Makes sense, I just wanted to clarify one item. When I said that water will drain to the other side of the sink, via the air gap, during a blockage in the disposal or disposal line, I was assuming the air gap would be installed in its "normal" location, which is on top of the countertop, right by the edge of the other side of the sink. So with a clogged disposal or disposal line, Ive seen water pumping out the air gap..... the dishwasher keeps pumping the water out, and it flows out the air gap then flowing down the edge of the countertop into the other side of the sink and go down that drain.......

It would seem to me, regardless of the codes, the air gap installed in its traditional location seems like a good idea in the event of a disposal line blockage.....
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Old 03-14-2008, 04:57 PM
jpk jpk started this thread
 
Location: Redmond, WA / Henderson, NV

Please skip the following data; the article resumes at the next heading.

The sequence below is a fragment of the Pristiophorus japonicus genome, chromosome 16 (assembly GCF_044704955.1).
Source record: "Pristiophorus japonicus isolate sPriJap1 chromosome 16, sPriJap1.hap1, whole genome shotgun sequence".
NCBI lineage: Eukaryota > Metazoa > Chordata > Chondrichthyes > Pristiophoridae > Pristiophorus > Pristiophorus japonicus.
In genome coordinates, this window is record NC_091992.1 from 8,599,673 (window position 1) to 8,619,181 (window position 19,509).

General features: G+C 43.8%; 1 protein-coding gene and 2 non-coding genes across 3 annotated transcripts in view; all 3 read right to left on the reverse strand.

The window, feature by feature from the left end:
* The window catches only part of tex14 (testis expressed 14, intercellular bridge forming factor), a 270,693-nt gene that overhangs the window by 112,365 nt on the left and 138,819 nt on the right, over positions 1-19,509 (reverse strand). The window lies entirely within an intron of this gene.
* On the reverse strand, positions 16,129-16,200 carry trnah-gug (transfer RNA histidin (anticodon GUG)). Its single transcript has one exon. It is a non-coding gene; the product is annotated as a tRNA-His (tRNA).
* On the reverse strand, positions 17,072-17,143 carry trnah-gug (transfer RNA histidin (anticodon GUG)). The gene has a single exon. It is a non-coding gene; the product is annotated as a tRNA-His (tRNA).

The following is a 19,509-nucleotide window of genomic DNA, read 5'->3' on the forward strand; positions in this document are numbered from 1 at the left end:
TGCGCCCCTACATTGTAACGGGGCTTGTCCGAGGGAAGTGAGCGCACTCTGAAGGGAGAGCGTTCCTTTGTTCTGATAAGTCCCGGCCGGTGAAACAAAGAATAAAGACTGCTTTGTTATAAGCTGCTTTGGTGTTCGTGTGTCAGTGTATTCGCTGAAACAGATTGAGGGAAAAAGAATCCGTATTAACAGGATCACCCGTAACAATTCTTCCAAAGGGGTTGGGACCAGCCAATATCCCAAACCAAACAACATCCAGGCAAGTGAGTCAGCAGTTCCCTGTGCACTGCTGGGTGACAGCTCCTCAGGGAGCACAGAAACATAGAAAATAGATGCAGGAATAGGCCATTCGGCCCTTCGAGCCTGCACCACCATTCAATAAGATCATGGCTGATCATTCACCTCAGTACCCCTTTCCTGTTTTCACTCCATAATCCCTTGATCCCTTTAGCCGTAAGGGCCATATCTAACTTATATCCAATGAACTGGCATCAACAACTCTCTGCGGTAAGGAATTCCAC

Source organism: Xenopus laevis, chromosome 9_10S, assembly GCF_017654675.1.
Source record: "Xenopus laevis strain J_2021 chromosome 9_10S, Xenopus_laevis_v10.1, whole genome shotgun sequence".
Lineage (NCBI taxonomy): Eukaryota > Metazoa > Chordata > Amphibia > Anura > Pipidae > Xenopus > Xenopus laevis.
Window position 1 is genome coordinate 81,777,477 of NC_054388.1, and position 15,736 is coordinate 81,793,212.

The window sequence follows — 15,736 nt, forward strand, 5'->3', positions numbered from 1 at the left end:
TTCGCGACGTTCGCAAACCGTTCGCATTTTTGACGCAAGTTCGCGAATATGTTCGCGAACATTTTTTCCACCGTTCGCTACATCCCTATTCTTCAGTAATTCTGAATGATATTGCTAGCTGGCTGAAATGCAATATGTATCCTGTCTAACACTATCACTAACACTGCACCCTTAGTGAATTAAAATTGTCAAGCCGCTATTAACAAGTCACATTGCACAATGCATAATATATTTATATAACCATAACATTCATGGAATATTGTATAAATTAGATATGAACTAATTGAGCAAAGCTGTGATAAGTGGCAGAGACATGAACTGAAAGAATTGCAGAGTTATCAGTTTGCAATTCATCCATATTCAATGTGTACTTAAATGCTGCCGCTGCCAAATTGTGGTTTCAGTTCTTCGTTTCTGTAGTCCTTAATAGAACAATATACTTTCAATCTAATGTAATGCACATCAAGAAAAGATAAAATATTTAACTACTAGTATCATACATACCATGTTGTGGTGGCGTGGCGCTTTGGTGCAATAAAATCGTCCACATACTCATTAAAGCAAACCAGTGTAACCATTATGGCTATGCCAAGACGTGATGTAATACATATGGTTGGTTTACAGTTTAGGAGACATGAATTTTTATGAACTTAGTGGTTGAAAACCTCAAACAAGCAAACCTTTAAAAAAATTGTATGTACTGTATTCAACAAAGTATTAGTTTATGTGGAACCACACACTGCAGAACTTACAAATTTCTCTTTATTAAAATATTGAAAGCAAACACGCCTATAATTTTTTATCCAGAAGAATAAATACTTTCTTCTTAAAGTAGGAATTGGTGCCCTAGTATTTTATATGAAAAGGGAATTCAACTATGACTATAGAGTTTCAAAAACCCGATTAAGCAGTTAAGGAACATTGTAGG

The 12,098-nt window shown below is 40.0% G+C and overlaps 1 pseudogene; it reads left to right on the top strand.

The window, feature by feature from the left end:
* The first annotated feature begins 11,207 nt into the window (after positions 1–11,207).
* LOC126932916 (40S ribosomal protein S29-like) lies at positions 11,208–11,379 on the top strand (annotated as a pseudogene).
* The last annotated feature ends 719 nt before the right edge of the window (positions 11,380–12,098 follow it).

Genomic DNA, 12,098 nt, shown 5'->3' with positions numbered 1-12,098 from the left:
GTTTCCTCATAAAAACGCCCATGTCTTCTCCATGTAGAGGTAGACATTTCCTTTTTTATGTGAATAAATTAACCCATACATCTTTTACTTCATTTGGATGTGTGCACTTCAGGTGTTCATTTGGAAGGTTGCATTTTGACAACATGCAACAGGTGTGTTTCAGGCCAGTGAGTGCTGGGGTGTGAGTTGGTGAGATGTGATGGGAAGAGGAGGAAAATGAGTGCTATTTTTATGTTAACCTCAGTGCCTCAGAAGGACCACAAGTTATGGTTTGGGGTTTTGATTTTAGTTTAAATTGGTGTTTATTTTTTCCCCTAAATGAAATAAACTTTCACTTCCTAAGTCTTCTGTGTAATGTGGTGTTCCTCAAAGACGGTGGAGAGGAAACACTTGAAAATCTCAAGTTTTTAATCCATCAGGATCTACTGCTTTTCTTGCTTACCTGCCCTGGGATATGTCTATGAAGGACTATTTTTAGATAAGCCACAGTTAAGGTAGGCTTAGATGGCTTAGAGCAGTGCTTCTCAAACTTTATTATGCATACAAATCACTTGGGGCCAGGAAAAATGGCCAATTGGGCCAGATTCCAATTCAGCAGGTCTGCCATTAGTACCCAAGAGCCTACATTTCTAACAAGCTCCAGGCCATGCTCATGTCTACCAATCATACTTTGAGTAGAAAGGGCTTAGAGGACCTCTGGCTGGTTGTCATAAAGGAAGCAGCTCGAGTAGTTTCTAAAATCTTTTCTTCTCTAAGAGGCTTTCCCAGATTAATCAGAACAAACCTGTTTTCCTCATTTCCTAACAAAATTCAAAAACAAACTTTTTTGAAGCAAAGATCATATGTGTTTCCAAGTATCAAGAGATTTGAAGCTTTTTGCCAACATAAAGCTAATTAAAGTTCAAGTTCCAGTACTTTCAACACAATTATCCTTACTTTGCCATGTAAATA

531 posts, read 1,155,574 times
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Quote:
Originally Posted by olecapt View Post
That you do not want to do..Easily get a blockage that floods the cabinetry...note that an inspector may well pick up such an event...even if it happened only once. May also dump enough water under sink to get a little mold going and give it that musty smell. If you decide against cutting the hole run the discharge direct to the disposal without an air gap.

Note that a granite guy can easily cut the hole if you wish.
Yeah, I thought of the same thing and so I will just run the hose directly to the disposer like I expected it to be.

And vegas_4u, the air gap is always on the right side, which is where the disposer almost always is. Which is why I asked the question to begin with beause it seemed like a pretty outdated approach with modern dishwashers and the prevalence of disposers that act as an air gap.